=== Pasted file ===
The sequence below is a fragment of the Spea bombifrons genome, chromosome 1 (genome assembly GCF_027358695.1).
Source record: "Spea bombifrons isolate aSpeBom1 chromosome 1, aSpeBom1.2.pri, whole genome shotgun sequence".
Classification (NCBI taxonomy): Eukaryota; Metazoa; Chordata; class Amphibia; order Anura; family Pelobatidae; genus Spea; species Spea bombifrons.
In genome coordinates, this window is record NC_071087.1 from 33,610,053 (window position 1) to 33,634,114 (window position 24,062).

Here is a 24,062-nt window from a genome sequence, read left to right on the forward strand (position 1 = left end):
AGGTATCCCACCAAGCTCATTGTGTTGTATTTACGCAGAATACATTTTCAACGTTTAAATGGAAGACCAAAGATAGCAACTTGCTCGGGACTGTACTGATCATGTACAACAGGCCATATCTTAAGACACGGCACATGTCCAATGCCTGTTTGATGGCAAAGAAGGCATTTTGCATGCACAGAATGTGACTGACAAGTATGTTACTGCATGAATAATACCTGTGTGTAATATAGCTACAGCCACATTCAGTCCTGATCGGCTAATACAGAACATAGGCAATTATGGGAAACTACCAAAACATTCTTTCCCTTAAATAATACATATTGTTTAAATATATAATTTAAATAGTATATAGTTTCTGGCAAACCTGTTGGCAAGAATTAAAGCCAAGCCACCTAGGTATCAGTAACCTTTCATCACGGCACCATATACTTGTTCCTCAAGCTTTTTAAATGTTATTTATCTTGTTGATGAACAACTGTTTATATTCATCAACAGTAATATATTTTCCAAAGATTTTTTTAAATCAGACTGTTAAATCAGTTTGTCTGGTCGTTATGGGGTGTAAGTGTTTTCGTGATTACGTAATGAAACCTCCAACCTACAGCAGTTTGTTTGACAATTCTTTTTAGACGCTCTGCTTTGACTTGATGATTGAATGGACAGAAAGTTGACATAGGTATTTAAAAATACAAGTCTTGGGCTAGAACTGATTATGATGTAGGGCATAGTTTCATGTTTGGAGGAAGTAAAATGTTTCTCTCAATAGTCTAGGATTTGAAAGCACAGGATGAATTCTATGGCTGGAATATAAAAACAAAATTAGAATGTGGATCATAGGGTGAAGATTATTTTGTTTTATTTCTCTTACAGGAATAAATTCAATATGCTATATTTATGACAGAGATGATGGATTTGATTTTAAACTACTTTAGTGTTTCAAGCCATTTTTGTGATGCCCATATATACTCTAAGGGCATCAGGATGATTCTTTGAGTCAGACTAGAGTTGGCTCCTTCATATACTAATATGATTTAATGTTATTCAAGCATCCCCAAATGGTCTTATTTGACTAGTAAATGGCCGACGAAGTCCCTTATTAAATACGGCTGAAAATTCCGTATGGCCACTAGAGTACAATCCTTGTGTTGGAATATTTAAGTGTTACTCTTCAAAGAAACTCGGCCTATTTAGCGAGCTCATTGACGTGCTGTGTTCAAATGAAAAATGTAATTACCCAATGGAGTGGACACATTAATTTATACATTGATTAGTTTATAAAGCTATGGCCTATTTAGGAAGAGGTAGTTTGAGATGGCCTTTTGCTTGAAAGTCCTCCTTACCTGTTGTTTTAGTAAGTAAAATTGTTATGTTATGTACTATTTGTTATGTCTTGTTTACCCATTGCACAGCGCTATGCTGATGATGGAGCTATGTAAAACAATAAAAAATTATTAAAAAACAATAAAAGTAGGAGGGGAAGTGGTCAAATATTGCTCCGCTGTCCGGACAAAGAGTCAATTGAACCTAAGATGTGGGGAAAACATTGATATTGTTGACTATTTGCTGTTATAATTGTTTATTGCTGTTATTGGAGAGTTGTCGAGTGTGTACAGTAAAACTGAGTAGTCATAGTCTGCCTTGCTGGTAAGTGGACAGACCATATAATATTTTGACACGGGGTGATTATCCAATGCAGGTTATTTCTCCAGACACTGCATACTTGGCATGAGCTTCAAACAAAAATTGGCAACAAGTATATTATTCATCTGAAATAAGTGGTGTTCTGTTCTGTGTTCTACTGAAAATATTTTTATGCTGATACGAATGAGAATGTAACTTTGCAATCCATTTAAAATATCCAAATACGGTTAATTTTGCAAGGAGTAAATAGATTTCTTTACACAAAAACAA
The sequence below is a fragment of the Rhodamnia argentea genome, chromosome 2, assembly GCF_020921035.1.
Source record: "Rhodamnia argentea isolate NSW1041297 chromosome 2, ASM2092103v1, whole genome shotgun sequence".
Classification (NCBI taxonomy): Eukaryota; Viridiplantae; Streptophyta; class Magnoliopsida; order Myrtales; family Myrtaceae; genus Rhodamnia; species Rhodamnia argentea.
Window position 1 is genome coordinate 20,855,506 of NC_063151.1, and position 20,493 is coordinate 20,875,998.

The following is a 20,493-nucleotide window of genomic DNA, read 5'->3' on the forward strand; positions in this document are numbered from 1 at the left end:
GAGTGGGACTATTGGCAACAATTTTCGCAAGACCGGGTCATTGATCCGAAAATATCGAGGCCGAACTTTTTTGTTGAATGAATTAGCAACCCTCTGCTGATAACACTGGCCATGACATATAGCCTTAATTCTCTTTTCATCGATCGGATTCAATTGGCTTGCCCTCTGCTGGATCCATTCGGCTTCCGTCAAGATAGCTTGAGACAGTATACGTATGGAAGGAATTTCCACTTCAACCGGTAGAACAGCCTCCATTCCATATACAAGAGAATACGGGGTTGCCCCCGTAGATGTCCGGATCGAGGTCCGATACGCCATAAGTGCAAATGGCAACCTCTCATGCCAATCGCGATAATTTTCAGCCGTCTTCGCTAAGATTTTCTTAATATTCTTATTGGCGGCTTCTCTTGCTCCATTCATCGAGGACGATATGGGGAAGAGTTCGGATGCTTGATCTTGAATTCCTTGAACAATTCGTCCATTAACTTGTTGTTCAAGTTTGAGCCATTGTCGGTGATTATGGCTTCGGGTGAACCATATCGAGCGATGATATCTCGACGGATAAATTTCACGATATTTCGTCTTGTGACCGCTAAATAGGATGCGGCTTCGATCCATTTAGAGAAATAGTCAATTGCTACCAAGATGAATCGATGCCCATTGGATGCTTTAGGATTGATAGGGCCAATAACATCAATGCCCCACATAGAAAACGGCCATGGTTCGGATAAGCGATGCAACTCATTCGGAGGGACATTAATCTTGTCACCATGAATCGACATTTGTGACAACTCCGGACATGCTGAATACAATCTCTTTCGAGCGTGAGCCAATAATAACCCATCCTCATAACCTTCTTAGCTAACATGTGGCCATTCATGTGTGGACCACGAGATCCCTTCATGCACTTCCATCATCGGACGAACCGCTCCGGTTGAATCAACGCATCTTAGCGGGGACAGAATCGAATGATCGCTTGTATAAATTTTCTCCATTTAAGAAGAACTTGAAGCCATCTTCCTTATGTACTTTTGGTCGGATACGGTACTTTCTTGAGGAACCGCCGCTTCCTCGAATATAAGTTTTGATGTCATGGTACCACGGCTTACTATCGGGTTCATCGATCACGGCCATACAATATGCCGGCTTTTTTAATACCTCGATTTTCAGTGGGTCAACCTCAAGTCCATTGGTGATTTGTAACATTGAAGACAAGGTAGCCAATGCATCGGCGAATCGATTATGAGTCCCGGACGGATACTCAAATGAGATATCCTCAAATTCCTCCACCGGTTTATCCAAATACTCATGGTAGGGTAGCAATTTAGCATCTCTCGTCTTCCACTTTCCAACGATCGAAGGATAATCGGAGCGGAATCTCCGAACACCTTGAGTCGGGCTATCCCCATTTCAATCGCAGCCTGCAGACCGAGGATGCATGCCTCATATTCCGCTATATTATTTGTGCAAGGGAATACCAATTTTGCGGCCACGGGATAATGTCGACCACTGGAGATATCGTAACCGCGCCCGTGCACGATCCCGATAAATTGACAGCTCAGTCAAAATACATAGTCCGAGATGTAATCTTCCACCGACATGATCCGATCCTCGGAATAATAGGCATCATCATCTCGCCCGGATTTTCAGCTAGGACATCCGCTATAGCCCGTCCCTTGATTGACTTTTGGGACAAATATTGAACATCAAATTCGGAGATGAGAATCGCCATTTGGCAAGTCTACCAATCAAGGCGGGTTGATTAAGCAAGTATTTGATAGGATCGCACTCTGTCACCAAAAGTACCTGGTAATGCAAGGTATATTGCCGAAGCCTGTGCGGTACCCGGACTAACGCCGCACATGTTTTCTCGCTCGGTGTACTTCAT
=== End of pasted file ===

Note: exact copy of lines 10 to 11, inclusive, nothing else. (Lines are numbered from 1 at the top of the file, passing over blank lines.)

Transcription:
Window position 1 is genome coordinate 20,855,506 of NC_063151.1, and position 20,493 is coordinate 20,875,998.

The following is a 20,493-nucleotide window of genomic DNA, read 5'->3' on the forward strand; positions in this document are numbered from 1 at the left end: